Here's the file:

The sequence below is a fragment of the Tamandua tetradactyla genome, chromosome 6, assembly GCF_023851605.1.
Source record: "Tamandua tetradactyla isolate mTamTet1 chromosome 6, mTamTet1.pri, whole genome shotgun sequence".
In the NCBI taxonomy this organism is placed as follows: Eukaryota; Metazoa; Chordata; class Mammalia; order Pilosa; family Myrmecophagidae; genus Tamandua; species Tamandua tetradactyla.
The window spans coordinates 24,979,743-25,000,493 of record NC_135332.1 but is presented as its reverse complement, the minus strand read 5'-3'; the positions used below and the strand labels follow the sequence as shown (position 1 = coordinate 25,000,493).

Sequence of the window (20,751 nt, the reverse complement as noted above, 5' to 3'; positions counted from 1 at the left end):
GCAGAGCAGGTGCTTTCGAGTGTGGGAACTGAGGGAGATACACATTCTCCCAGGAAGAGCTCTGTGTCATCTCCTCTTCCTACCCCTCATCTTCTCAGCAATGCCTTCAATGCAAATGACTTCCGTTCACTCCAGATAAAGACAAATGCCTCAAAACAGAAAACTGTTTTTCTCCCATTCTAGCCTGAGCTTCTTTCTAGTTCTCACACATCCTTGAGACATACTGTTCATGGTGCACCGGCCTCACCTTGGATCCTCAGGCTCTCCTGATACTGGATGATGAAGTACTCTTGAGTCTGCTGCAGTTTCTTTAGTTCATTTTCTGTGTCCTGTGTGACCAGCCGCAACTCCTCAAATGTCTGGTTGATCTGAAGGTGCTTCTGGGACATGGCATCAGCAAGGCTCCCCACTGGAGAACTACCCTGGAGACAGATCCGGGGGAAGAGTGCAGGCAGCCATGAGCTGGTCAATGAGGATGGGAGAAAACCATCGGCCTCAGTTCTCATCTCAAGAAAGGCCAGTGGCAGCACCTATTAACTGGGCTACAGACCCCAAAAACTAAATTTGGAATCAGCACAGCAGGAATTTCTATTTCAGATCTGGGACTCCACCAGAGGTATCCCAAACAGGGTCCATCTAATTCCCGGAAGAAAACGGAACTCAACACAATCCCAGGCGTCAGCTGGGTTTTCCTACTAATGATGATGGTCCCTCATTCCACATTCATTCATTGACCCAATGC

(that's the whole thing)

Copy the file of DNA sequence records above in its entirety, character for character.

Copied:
The sequence below is a fragment of the Tamandua tetradactyla genome, chromosome 6, assembly GCF_023851605.1.
Source record: "Tamandua tetradactyla isolate mTamTet1 chromosome 6, mTamTet1.pri, whole genome shotgun sequence".
In the NCBI taxonomy this organism is placed as follows: Eukaryota; Metazoa; Chordata; class Mammalia; order Pilosa; family Myrmecophagidae; genus Tamandua; species Tamandua tetradactyla.
The window spans coordinates 24,979,743-25,000,493 of record NC_135332.1 but is presented as its reverse complement, the minus strand read 5'-3'; the positions used below and the strand labels follow the sequence as shown (position 1 = coordinate 25,000,493).

Sequence of the window (20,751 nt, the reverse complement as noted above, 5' to 3'; positions counted from 1 at the left end):
GCAGAGCAGGTGCTTTCGAGTGTGGGAACTGAGGGAGATACACATTCTCCCAGGAAGAGCTCTGTGTCATCTCCTCTTCCTACCCCTCATCTTCTCAGCAATGCCTTCAATGCAAATGACTTCCGTTCACTCCAGATAAAGACAAATGCCTCAAAACAGAAAACTGTTTTTCTCCCATTCTAGCCTGAGCTTCTTTCTAGTTCTCACACATCCTTGAGACATACTGTTCATGGTGCACCGGCCTCACCTTGGATCCTCAGGCTCTCCTGATACTGGATGATGAAGTACTCTTGAGTCTGCTGCAGTTTCTTTAGTTCATTTTCTGTGTCCTGTGTGACCAGCCGCAACTCCTCAAATGTCTGGTTGATCTGAAGGTGCTTCTGGGACATGGCATCAGCAAGGCTCCCCACTGGAGAACTACCCTGGAGACAGATCCGGGGGAAGAGTGCAGGCAGCCATGAGCTGGTCAATGAGGATGGGAGAAAACCATCGGCCTCAGTTCTCATCTCAAGAAAGGCCAGTGGCAGCACCTATTAACTGGGCTACAGACCCCAAAAACTAAATTTGGAATCAGCACAGCAGGAATTTCTATTTCAGATCTGGGACTCCACCAGAGGTATCCCAAACAGGGTCCATCTAATTCCCGGAAGAAAACGGAACTCAACACAATCCCAGGCGTCAGCTGGGTTTTCCTACTAATGATGATGGTCCCTCATTCCACATTCATTCATTGACCCAATGC